Byron fireworks company fined for fire-safety violations

A federal agency says it plans to fine a Byron company $176,375 for safety violations that caused an April 13 fire.

One worker was seriously burned in the fire at Pyrotechnic Specialties Inc.

On Wednesday, the federal Occupational Safety and Health Administration said it found one "willful" violation, five serious violations and one "less than serious" violation.

According to OSHA documents, the fire started when a propeller in a mixing bowl struck the side of the bowl and caused a spark.

We could not reach company officials for comment.

According to OSHA:

  • PSI did not handle explosives or blasting agents safely.
  • The company did not develop and use safe procedures for using hazardous materials.
  • PSI did not provide proper training for workers performing dangerous procedures or document that training.
  • It failed to prepare an incident report describing the April 13 fire, the cause and the investigation.
  • It failed to conduct a safety-compliance audit for that mixing process.
  • It also did not conduct an analysis of potential hazards in their production process. OSHA calls that a "willful" violation.
  • And PSI also failed to notify OSHA about the employee hospitalized as a result of the fire, as required by law. They call that a "less than serious" violation.

The plant manufactures various types of small explosives, such as "flash grenades" used by law enforcement in raids.

According to OSHA, PSI has 15 days to request a meeting to discuss the fine or correct violations and pay the fine, or contest their citation.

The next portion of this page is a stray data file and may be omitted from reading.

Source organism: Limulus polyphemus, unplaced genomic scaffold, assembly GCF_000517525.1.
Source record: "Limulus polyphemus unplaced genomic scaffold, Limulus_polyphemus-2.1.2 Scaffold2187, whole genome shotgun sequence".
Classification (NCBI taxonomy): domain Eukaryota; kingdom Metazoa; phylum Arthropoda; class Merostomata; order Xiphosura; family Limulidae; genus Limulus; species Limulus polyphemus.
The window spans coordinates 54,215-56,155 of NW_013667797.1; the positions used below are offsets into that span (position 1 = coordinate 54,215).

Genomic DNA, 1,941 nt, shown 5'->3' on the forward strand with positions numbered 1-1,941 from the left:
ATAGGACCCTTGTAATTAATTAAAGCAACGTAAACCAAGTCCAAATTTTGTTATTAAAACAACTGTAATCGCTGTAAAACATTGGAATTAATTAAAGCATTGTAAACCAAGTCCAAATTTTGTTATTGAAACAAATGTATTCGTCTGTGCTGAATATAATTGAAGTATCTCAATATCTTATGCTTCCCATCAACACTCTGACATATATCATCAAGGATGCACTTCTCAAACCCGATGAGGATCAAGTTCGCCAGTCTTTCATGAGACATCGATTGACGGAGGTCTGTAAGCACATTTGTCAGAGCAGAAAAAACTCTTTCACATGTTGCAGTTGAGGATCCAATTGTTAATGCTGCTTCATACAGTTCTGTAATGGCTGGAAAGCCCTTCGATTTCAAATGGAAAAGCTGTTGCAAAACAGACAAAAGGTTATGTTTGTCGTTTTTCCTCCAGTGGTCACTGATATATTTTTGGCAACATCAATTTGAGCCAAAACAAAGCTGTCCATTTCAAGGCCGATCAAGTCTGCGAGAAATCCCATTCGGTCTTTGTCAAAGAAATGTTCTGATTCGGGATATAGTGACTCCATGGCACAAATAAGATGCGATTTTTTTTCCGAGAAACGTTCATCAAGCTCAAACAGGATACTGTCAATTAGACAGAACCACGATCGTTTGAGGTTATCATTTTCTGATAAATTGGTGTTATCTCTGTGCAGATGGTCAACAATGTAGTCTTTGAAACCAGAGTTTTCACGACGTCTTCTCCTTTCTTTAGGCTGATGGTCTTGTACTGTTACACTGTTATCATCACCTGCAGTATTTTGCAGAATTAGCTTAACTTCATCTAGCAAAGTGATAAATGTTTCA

This isn't the first safey problem at the plant. In 2006, an unexpected explosion damaged several homes in the area.
Some of the problems date back to 1999 when they received 14 citations by the U.S. Department of Labor.
In January of 2009, federal prosecutors dropped fraud charges against the firm after they were accused of selling faulty grenades that injured FBI agents. Charges were dropped by the judge because he said the FBI had a report saying it wasn't the company's fault.
At the time, CEO David Karlson said he knew the charges would fail and that the allegations hurt his business. US Attorney Max Wood said that the office properly handled the case.
Months later, the Environmental Protection Agency cited PSI to remove hazardous waste immediately. The release said, "hundreds of containers of explosive and reactive hazardous waste that were being improperly stored in various sea-land containers were discovered."
Karlson said the release overstated and exaggerated the problems and that the company was waiting for permission to ship the waste to a dump site in Missouri.


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